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You’ve Put This Company Into a Tailspin

August 21, 2013

Rodney, it’s not working out. I brought you here to take over for me and you’ve put this company into a tailspin. I don’t know if I can recover.

Alright, Will.

And I’m just here. . .

I know exactly why you’re here Paul. You’re the witness in case I say or do something crazy.

The worst part? The people who knew and had worked with Will weren’t surprised. People who had worked with him for years had seen him make rash promises and then break them without a second thought. They somehow thought that me being from out of state would make some difference.

It didn’t.

Twenty three days. That’s how long from my first day to my last.

I’ve lost jobs before. But, this time things were slightly different. While I was at Crazy Man Ranch to try to focus on rafting, my background and training was in computers and software development. There’s none of that in Northern Wisconsin. Job prospects were slim.

And there was the added embarrassment factor. I had made a big deal of telling my friends and family goodbye as we set out on this cross country trip. Now, I had to tell them that the ones who objected were right.

The worst issue though was the money. We’d carried some debts into the move. And then there was the cost of the move itself. And we’d bought a house. I BOUGHT A HOUSE BASED ON HIS RECOMMENDATIONS!

I couldn’t even plan on staying in Wisconsin without shelling out a ton of money. It was only August, but winter was coming and our house had a new furnace, but no heating oil tank. To buy and fill the tank would cost about $1,000. It was money that I didn’t have and now was most likely not going to get.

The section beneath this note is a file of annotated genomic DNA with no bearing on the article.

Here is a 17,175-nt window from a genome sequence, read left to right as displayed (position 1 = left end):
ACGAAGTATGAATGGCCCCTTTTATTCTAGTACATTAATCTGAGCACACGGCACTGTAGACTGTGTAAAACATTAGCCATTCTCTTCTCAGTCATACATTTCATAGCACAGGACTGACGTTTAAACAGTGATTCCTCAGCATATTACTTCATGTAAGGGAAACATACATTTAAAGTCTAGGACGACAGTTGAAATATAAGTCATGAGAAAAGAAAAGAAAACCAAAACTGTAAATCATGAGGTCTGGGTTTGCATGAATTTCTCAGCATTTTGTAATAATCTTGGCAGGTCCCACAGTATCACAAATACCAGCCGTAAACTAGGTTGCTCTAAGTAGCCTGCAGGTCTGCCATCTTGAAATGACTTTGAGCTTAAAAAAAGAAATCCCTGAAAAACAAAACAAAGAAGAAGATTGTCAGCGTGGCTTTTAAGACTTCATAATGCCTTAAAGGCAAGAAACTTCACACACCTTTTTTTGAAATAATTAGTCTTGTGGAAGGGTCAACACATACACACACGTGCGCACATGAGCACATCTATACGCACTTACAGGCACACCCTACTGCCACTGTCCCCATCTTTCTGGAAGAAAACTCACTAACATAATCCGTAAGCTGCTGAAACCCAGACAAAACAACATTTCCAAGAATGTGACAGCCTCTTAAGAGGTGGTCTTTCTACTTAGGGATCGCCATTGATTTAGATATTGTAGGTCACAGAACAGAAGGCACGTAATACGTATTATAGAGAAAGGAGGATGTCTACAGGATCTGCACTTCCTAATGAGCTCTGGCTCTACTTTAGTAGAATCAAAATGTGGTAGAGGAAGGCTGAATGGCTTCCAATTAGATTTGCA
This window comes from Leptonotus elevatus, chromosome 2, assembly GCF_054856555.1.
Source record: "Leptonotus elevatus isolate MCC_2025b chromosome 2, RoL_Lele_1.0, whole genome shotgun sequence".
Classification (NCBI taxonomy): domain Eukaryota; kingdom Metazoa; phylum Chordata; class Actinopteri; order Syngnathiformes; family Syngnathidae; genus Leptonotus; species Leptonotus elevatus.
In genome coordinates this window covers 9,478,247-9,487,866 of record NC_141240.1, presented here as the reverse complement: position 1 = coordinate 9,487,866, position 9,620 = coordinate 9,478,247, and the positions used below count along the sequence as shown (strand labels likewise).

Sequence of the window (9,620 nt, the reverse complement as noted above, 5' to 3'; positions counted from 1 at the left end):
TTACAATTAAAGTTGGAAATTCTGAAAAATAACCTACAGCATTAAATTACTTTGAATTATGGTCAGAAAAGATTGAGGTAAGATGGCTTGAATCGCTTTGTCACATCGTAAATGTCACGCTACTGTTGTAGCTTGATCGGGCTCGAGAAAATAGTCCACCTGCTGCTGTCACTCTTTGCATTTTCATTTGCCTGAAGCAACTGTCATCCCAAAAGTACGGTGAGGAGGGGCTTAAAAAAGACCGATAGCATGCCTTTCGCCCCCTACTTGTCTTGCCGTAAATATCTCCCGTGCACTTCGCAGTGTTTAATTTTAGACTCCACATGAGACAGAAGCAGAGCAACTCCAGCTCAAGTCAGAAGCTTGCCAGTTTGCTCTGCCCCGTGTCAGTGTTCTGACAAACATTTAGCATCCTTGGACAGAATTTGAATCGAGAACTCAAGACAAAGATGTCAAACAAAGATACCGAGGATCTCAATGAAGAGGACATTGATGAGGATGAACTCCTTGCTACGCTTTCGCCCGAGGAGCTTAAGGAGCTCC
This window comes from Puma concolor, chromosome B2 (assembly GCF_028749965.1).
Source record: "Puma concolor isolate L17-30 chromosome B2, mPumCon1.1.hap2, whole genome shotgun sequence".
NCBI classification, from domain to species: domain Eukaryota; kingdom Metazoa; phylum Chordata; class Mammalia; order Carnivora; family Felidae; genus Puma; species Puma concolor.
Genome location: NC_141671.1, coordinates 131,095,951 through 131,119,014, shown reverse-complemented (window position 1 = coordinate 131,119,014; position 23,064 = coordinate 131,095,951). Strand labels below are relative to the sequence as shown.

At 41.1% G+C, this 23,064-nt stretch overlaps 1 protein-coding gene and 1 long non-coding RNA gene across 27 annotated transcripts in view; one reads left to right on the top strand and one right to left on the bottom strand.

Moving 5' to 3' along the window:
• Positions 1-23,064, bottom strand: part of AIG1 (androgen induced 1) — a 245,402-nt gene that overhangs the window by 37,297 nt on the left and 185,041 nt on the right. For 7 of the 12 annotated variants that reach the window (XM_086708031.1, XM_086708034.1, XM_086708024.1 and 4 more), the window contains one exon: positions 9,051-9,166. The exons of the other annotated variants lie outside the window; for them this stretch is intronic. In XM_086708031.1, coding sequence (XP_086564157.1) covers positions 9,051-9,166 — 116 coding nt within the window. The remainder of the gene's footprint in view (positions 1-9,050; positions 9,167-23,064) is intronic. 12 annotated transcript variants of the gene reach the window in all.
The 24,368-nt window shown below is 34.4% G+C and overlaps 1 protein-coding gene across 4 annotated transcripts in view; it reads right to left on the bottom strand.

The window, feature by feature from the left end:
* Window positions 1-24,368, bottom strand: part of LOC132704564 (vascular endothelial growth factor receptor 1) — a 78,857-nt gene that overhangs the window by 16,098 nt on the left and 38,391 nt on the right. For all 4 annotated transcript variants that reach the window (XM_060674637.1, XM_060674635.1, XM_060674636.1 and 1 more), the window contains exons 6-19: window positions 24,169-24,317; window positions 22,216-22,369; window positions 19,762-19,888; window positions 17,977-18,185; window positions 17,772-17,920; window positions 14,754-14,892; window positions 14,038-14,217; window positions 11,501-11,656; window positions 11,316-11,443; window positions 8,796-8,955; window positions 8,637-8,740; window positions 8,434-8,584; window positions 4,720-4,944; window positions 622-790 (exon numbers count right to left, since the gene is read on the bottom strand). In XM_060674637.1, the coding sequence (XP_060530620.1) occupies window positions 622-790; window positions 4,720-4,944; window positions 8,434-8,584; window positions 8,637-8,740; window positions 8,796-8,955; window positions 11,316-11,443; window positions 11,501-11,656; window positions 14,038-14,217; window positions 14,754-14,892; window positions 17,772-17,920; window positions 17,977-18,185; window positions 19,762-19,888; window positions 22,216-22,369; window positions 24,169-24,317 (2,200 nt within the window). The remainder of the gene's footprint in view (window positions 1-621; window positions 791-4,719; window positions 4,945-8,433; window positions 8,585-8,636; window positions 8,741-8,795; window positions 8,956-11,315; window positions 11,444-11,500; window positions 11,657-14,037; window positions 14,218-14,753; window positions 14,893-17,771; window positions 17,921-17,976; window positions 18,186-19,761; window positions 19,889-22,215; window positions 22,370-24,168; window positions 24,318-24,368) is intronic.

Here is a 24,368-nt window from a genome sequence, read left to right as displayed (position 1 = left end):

I admit that I didn’t handle it well. We each see ourselves as the hero, I think. We imagine that if we were put into a hard situation we’d rescue the princess, or storm the cockpit, or face our challenges with square set shoulders. At least I always did.

That’s not how it worked out. While I started looking for jobs, my world started collapsing around me. I sign off this column everyday with the comment about “my lovely wife.” It’s not just pretty sentiments. As I was falling apart, she had to keep the house running. You can’t stay in bed all day when you have 12 kids to take care of. You may not have money to pay all the bills, but you have to decide which ones you are going to pay. Food became really scarce, but you still have to prepare meals.

The time was just as tough on her as it was on me. She’s just made of sturdier stuff.

I got up each day. Got dressed and went to my home office to look at job prospects. The fall weather was beautiful in the Upper Peninsula area. But, my days were dark and filled with an unrelenting dread.

It’s probably for the best that I didn’t know it was going to get worse before it got better.

This is the third in a five part series on an experience I had trying to run a rafting company in Wisconsin. Monday I explored why sometimes “Following your Bliss” isn’t exactly the best choice. Yesterday I described a really dysfunctional company and how quickly the lies started to appear. Tomorrow I’ll talk about hitting rock bottom.

Rodney M Bliss is an author, blogger and IT Consultant. He lives in Pleasant Grove, UT with his lovely wife and thirteen children.

Follow him on
Twitter (@rodneymbliss)
Facebook (www.facebook.com/rbliss)
LinkedIn (www.LinkedIn.com/in/rbliss)
or contact him at (rbliss at msn dot com)

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